Called AIM Pro, the business version will offer more security — communications, for instance, will be encrypted — and more features to help workers collaborate, using conferencing tools offered by WebEx, based in Santa Clara, Calif.
AIM Pro users can communicate with those on the basic AIM, although not all features, including encryption, would be fully available.
Prices were not announced, but AOL said a monthly subscription fee is likely. Individual employees will be able to subscribe, or a company may order a version with centralized management controls for all its workers.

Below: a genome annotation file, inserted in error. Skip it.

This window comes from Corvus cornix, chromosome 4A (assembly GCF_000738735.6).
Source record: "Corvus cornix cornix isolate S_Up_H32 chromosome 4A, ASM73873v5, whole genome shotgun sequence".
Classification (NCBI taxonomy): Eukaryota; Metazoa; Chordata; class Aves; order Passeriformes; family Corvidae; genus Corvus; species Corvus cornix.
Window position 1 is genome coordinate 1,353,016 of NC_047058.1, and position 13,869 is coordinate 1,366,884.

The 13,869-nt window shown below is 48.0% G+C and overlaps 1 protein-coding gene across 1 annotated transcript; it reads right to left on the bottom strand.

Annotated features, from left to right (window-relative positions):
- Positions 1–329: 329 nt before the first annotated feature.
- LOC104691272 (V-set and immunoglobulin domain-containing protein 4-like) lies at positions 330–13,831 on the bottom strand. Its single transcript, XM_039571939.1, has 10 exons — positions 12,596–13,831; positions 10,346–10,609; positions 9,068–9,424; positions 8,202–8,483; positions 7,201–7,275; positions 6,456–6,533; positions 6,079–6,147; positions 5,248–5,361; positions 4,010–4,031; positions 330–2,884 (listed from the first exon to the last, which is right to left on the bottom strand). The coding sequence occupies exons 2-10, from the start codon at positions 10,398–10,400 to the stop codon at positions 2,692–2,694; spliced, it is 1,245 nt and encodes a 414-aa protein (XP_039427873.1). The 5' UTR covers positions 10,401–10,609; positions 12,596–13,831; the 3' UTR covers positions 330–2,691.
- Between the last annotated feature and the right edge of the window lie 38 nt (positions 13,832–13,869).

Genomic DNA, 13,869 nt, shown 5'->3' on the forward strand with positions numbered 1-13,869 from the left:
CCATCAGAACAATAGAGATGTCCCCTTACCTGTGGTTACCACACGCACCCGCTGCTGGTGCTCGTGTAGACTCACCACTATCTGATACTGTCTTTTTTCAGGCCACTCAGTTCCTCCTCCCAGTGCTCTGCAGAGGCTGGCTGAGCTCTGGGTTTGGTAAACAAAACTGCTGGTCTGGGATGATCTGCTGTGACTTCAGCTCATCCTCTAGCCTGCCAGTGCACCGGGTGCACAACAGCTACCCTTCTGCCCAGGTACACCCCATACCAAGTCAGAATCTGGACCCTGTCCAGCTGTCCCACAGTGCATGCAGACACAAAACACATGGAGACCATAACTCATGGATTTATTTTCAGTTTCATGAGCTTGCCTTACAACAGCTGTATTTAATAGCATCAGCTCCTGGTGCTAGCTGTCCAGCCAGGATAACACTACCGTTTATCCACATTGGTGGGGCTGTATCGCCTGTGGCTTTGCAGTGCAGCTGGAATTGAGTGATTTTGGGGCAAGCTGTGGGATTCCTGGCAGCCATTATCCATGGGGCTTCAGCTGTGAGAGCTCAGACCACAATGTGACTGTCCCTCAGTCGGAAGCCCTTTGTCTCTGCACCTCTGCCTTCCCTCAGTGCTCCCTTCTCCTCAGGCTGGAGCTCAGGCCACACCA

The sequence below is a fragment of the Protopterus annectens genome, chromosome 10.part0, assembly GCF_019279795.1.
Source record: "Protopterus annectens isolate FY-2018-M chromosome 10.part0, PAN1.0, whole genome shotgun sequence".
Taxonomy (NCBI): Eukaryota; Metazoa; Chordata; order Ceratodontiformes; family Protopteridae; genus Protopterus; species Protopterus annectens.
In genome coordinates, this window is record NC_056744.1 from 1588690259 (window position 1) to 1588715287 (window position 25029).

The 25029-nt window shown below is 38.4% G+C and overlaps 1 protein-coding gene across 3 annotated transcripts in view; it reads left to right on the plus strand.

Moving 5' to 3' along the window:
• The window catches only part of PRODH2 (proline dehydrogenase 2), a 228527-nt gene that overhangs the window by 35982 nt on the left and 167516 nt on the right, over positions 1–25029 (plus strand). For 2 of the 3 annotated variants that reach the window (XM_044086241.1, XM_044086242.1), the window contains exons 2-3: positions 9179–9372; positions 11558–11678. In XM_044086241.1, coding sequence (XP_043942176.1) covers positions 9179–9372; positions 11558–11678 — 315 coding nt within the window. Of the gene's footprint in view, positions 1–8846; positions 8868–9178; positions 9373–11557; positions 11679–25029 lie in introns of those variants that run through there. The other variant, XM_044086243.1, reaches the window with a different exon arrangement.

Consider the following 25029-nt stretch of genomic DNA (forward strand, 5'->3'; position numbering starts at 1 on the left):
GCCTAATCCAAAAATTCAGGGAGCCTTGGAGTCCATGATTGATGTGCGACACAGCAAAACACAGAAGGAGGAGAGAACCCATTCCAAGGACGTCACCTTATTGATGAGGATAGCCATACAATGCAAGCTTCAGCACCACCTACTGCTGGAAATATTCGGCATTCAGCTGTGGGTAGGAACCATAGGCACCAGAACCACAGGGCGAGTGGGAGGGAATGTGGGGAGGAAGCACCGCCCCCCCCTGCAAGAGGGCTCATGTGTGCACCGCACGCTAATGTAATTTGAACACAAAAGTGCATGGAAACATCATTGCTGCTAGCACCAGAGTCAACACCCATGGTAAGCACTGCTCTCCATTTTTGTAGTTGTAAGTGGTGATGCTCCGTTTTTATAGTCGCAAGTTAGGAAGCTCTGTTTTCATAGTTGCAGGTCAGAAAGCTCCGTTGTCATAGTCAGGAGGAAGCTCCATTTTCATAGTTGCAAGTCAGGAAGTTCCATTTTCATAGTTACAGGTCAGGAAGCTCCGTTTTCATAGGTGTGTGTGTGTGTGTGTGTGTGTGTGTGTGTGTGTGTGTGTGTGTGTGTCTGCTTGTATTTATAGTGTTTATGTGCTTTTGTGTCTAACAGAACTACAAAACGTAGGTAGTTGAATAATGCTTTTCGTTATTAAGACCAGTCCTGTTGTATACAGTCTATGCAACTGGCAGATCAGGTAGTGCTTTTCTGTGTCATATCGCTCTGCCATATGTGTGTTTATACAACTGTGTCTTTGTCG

Instant-messaging took off among home users first, but in recent years employees have installed the software, usually on their own, as an alternative to phones and e-mail.
AOL, a unit of Time Warner Inc. (TWX), responded by developing add-ons such as teleconferencing and Web conferencing aimed at small businesses. AOL said AIM Pro goes further by offering standalone software built expressly with businesses in mind.
"The new service will bring business-class IM, online conferencing, collaboration, desktop sharing and advanced multimedia services to the global workplace," said Brian Curry, vice president for premium and subscription services at AOL.